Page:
As British flags burn alongside American ones in Baghdad this week, and the British foreign ministry updates its website to advise further caution for travel to areas in the Middle East (namely Iran, Iraq, and Lebanon), a question must be asked: Why is Britain drawn into this conflict?
The US assassination of Iranian Major-General Qasem Soleimani last Friday poses a definite escalation of conflict between the two nations. The United Kingdom, itself in a unique ‘special relationship’ of historical cooperation with the United States, was left out of the loop of this action, made apparent in its lack of an immediate response. Nonetheless, in keeping with their ‘special relationship’, Britain will align itself with the Trump administration, militarily and diplomatically, in this escalation of conflict.
The Mirror reported a statement by a UK security correspondent:
"As recent events have proven, [Iran sees Britain] as Washington’s top ally."
"Historically we are seen in Tehran as having played a key role in the manipulation of Iran prior to the Islamic Revolution and, as a weaker and less protected partner, we may be target number one."
So then, why does Iran resent Britain?
Contemporary UK-Iran relations began with the inauguration of Mohammad Reza Pahlavi as Shah in 1941. Under his rule, Iran was a key strategic ally of the British Empire in regards to the ‘Persian Corridor’ – a supply route for domestic oil fields and military transportation between the British Raj and Soviet Central Asia to the British Mandate of Mesopotamia and the Soviet Caucasus. During WWII, the Shah gave the Allies permission to use it as part of their 1942 Tripartite alliance pact.
The inauguration of Mohammad Reza Shah itself was fraught with British interventionism, as Mohammad's father abdicated the throne under threat of a Soviet-British invasion into his Axis-sympathizing Iran. This intervention into Iranian affairs would emerge in the Iranian public imagination through the publication of a popular book (and its TV adaptation), Dear Uncle Napoleon. The book satirized past British interventionism, particularly the 1953 coup d'etat and the aforementioned Anglo-Soviet invasion. Reviews of the show and book, even into the 21st century, maintains it as "an Iranian classic", and "the most important and well-loved work of Iranian fiction since World War II."
Britain's subsequent intervention, also mentioned in Dear Uncle Napoleon, was codenamed ‘Operation Boot’. In response to the democratic mandate given to the Iranian Prime Minister (Mohammad Mosaddeq) to nationalize Iran's oil industry – including holdings of BP (British Petroleum) – American and British secret services arranged a covert coup that was carried out in 1953.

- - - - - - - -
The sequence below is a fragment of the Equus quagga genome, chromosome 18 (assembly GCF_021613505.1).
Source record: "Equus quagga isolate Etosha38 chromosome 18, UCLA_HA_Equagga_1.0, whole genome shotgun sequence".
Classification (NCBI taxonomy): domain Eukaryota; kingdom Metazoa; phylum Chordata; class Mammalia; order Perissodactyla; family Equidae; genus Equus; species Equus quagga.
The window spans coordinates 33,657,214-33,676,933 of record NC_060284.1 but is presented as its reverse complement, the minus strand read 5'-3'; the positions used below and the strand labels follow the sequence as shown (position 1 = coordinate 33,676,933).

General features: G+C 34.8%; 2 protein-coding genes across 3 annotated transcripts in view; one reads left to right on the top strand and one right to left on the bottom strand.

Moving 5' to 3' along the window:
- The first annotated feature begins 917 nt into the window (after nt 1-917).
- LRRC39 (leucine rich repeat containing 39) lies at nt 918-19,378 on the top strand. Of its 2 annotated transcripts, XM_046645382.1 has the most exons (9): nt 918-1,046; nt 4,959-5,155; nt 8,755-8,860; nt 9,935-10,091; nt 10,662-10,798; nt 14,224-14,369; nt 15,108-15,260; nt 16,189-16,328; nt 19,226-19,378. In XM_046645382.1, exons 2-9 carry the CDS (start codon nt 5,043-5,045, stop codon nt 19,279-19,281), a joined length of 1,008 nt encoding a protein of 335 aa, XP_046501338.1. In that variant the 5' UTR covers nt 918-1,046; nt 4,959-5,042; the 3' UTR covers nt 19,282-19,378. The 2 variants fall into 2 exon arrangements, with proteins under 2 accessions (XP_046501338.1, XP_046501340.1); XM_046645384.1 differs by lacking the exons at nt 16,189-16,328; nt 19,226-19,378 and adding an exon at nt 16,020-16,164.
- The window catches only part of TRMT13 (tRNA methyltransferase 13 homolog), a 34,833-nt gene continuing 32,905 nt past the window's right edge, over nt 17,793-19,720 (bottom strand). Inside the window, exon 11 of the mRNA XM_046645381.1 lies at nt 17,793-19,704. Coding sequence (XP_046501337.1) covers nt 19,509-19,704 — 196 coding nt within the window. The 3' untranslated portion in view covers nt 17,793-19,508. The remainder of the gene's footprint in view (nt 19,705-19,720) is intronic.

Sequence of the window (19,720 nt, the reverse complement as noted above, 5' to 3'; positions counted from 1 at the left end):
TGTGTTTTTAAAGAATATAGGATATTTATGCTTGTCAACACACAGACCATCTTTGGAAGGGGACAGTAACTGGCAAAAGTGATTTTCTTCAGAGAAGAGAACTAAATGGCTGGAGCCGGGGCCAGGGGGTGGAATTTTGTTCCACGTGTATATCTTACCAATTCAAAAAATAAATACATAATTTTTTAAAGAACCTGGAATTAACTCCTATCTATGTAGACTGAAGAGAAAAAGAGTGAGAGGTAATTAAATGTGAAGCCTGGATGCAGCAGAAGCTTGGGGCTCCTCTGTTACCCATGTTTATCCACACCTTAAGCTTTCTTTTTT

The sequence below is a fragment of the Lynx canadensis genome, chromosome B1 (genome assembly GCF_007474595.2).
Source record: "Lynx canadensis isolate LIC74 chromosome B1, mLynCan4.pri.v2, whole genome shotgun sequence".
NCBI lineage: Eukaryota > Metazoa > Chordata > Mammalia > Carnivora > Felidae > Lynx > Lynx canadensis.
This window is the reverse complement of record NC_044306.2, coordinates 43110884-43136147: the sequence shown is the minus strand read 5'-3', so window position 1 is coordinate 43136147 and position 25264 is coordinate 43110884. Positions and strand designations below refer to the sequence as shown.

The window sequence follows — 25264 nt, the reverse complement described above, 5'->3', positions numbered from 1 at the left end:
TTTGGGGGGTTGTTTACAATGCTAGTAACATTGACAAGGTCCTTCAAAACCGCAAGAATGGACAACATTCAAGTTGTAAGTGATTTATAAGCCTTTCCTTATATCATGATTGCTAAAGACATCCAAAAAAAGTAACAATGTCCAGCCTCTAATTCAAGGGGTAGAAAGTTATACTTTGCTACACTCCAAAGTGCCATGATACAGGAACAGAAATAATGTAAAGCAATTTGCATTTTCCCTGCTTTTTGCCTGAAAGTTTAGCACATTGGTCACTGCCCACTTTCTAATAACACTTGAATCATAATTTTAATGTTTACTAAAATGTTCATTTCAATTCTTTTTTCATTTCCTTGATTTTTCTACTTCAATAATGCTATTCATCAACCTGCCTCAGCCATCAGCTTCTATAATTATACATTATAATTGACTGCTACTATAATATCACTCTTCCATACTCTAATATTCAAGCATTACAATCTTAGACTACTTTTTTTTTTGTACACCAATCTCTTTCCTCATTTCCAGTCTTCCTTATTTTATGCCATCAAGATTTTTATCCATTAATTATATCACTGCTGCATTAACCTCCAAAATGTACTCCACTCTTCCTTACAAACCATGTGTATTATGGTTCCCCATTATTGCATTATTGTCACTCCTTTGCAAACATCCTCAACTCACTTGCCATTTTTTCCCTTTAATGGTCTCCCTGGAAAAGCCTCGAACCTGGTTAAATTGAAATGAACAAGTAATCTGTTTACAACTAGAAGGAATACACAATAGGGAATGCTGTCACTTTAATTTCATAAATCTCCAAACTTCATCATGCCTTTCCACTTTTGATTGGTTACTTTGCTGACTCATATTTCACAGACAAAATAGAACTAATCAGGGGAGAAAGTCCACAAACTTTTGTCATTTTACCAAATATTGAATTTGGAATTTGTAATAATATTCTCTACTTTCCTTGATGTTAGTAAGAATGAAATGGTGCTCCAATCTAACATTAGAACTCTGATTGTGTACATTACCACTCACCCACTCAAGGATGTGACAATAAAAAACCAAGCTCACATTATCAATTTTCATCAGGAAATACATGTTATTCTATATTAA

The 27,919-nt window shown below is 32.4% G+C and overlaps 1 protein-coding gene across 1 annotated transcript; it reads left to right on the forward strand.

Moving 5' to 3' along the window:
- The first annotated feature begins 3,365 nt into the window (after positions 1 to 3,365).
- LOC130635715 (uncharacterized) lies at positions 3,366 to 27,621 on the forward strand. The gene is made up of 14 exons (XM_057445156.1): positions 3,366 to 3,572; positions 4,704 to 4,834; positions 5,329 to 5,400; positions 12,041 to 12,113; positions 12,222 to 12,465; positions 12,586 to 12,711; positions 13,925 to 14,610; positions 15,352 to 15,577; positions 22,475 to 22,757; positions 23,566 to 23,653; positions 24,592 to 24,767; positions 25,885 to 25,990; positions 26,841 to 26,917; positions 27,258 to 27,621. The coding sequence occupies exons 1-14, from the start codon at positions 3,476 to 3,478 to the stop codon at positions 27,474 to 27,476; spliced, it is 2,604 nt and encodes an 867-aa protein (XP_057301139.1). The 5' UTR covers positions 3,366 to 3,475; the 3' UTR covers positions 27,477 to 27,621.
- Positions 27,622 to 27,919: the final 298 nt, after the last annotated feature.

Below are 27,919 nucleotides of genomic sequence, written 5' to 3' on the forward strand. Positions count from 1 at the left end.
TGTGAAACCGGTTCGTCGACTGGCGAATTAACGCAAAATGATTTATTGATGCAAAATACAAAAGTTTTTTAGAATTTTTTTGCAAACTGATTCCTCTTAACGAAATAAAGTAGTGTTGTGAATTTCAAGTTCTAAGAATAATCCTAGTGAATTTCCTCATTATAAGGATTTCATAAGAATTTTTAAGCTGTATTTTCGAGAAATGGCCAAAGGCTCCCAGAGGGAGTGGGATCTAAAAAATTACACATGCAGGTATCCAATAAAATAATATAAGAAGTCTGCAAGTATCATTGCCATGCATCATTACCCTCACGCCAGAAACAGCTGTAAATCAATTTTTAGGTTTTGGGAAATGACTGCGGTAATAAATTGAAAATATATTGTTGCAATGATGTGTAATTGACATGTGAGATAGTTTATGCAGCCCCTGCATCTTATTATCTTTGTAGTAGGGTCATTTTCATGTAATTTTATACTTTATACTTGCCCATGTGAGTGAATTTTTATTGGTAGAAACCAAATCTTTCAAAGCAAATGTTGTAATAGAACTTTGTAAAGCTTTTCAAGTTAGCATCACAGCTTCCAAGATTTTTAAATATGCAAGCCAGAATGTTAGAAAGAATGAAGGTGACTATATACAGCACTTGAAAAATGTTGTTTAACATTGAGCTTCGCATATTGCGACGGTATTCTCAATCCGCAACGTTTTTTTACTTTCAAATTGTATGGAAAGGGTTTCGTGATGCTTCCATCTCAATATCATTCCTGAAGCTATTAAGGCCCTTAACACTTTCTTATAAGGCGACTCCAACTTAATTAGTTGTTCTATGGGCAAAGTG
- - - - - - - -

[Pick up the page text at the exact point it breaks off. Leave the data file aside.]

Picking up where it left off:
Journalist Stephen Kinzer notes in his book, All the Shah’s Men, that the coup was initiated by British Prime Minister Winston Churchill, but was met with refusal by the Truman administration in the US, fearing the precedent it would set for direct interventionism by the CIA – the subsequent Eisenhower administration, however, would side with Britain. Kinzer writes,
“In 1953, the British secret service worked with the CIA to depose Prime Minister Mosaddeq, and over the course of the twentieth century, anti-British fervour has nearly always been more intense than anti-Americanism in Iran.”
The coup would conclude with the return of Mohammad Reza Pahlavi as Shah under an autocratic royalist government. With multiple decisive British interventions in Iran – deposing a democratically-elected prime minister, appointing a dictatorship, invading Iran – it's easy to see why Iranians generally dislike and distrust Britain.
Since Operation Boot, the US has gradually assumed Britain's old role with its dominating foreign policy, as seen in the UK's support of US sanctions against Iran in 2011. However, the UK continues its Iranian imperialism; since 2000, there have been numerous incidents involving seizure of British naval tankers, and accusations by the Ayatollah in 2009 of infiltration by British spies. Such tense relations led to the closure of the Iranian embassy (in the UK), only reopening in 2015.
More recently, in August 2019 the UK agreed to join the US in Operation Sentinel, a US-led naval mission protecting the free movement of foreign companies across the Strait of Hormuz. However, as The Guardian reports, other EU states have concerns with a possible imperialistic roadmap:
“France and Germany had indicated they would refuse to join any US-led mission, amid concerns about being too closely aligned to a Trump administration that has pulled out of the nuclear deal [with Iran] and contemplated airstrikes on the country.”
With heightened tensions within the region close to the brink of war, historical context shows why the British state fears Iranian retribution, why the Iranian people would want retaliation for British imperial conquests, and finally why the historically-built partnership between Britain and the United States will continue to attempt to undermine the sovereignty and self-determination of the Iranian people.